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Quality Internships: A first step towards a proper employment?

Quality Internships: A first step towards a proper employment?

Date
9th November 2018

Last week, the University of Alcalá (Spain) hosted an event to discuss the importance of quality internships. As organisations realise the value of taking on young people with fresh ideas, the number of internships is increasing year by year. It is imperative that both young people and their employers mutually benefit from this arrangement. But who carries the responsibility to monitor and ensure the quality of internships? What tools can be employed to do so? These questions were addressed in the engaging presentations and panel discussions.

Firstly, we heard from Javi López MEP, member of the Committee on Employment and Social Affairs, who argued that universal access to internships should be the goal. This means that labour rights need to be respected and unpaid internships, which currently make up 59% of all internships, eliminated. An EU framework for quality internships has been in place since 2014, but this is a recommendation and not binding. The Commission is monitoring the extent to which member states are implementing it, however.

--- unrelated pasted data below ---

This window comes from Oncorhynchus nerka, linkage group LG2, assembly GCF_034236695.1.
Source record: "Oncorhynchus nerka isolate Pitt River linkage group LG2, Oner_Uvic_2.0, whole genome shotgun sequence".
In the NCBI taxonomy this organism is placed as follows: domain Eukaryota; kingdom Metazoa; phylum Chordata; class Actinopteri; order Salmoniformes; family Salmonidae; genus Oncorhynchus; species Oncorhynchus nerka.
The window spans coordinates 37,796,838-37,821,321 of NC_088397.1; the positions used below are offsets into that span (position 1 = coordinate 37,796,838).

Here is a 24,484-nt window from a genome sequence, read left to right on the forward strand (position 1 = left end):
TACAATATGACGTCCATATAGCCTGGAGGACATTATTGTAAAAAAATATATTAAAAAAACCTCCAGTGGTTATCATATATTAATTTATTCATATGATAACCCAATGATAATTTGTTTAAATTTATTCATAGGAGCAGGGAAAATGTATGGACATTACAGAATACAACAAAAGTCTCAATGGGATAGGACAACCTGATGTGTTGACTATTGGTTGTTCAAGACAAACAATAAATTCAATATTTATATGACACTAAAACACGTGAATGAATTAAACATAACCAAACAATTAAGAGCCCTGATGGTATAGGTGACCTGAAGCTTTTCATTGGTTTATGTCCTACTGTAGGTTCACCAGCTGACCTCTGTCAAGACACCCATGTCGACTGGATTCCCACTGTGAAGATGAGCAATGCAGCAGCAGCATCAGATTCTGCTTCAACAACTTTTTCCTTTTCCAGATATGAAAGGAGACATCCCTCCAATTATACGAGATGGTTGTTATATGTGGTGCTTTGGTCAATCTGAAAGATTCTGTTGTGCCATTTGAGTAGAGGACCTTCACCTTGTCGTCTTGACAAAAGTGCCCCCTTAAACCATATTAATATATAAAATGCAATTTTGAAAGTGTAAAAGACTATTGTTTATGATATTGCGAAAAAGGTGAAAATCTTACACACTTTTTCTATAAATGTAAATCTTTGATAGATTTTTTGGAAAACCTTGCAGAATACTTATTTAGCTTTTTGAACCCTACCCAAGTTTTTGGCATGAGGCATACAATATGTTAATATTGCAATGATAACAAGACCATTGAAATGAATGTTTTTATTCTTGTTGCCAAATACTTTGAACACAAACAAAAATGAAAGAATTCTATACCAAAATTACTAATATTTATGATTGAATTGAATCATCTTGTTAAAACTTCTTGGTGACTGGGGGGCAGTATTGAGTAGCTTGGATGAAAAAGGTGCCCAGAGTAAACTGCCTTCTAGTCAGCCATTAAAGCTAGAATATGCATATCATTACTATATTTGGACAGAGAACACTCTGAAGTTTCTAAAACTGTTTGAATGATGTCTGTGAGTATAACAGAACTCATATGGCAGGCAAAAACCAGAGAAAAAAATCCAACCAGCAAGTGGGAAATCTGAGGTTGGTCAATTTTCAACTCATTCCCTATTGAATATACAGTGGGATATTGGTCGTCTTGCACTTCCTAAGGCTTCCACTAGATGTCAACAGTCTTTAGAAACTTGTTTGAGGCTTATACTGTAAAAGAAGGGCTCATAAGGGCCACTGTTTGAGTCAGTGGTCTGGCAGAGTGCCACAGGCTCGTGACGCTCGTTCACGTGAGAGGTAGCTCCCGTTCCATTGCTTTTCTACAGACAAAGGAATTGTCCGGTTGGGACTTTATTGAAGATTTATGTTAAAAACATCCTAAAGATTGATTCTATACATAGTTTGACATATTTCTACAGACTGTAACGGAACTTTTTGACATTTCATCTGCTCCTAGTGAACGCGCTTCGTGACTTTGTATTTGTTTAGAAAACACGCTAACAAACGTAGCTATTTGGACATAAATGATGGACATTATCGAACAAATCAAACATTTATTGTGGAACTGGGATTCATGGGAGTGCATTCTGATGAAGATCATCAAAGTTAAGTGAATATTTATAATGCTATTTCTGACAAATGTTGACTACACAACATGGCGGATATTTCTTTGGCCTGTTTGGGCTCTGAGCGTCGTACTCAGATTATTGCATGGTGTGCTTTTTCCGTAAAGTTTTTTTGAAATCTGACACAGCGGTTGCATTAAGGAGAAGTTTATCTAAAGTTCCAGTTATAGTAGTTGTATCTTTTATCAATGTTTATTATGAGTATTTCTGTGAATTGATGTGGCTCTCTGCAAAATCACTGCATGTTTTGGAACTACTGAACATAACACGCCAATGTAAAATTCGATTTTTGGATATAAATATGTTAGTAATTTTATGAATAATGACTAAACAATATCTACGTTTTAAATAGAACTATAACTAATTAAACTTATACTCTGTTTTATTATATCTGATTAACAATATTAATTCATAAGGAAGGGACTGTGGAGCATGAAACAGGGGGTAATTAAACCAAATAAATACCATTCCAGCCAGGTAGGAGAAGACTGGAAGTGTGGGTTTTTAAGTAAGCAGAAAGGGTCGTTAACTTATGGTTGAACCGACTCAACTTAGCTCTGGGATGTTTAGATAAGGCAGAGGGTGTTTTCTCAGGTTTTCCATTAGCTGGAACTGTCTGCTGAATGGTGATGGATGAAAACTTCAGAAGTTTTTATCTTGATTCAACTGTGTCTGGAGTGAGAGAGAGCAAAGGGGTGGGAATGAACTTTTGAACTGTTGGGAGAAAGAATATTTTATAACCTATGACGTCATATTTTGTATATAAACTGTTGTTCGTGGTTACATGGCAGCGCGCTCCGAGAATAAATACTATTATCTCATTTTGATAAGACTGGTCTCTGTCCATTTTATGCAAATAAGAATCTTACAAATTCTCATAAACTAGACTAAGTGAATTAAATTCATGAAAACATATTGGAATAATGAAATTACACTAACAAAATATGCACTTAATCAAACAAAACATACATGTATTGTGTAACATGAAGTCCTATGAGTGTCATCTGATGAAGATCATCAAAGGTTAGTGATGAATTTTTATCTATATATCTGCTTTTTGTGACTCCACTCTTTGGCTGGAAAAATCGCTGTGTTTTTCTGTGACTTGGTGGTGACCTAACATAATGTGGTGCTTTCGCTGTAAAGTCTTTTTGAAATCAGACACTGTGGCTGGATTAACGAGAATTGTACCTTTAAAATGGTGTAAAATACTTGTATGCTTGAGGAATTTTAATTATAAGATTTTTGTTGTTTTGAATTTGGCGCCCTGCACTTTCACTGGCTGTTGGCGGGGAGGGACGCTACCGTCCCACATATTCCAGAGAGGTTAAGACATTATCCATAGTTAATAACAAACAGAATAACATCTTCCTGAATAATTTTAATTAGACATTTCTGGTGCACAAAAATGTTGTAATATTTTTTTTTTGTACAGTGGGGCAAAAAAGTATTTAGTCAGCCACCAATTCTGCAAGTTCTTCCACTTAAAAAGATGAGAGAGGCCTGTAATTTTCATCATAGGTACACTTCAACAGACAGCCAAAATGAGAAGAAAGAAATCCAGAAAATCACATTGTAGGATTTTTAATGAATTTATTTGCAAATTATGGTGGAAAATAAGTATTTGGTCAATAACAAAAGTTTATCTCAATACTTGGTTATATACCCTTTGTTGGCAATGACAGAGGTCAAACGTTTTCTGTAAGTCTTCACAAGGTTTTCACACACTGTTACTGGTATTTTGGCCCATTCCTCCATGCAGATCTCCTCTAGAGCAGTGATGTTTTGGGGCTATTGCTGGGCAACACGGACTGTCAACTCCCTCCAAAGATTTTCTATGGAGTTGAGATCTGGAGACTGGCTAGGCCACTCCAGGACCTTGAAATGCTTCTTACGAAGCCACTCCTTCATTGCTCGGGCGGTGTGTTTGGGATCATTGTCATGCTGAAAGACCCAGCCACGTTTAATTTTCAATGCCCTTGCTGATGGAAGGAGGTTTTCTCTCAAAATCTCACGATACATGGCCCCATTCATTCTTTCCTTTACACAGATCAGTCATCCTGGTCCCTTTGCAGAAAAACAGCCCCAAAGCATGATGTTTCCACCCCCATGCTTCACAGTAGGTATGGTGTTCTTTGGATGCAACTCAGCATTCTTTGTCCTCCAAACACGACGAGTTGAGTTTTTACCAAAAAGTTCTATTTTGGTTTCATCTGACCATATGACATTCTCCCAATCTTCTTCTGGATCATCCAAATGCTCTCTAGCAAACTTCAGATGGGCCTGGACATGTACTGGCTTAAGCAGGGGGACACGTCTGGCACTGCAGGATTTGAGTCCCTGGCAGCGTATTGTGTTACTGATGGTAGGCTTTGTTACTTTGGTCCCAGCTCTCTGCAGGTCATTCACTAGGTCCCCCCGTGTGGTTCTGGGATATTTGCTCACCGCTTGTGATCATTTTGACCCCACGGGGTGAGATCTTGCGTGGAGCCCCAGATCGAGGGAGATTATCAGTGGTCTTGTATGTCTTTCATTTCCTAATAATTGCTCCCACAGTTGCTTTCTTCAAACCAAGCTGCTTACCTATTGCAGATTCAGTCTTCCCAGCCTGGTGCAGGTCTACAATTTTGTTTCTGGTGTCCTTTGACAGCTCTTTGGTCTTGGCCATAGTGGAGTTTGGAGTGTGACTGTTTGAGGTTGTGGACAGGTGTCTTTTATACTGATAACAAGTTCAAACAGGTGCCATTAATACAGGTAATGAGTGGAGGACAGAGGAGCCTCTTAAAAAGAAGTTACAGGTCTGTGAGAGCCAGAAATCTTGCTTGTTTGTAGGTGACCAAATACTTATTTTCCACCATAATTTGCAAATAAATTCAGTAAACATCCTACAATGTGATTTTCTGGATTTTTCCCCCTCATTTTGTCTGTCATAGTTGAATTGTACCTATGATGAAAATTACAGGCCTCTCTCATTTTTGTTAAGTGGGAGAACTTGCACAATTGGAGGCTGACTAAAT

We then were informed of the findings and developments of the CAPQI (Collective Awareness Platforms for Quality Internships) project which is co-funded by Erasmus+. They have developed a practical virtual tool for increasing transparency and monitoring the quality of internships, which allows interns to rate their employer according to various criteria. These include remuneration, offer and contract, organizational culture and work environment, career development and employment, learning content, and supervision. 

To disseminate these ratings, CAPQI have developed a website and plug in which can used on corporate websites and university systems to integrate quality indicators and reviews into internship and job advertisements. They have also investigated why some companies do not take on interns and have tried to emphasise benefits of having young people. Similarly they have argued for benefits to universities: company links, reputation and curriculum development for example.

Two lively panel discussions offered some interesting insights from Pirkko Pyörälä (DG EMPL) and Zuzana Vaněčková (European Youth Forum) amongst others.

See more information about the CAPQI project here.

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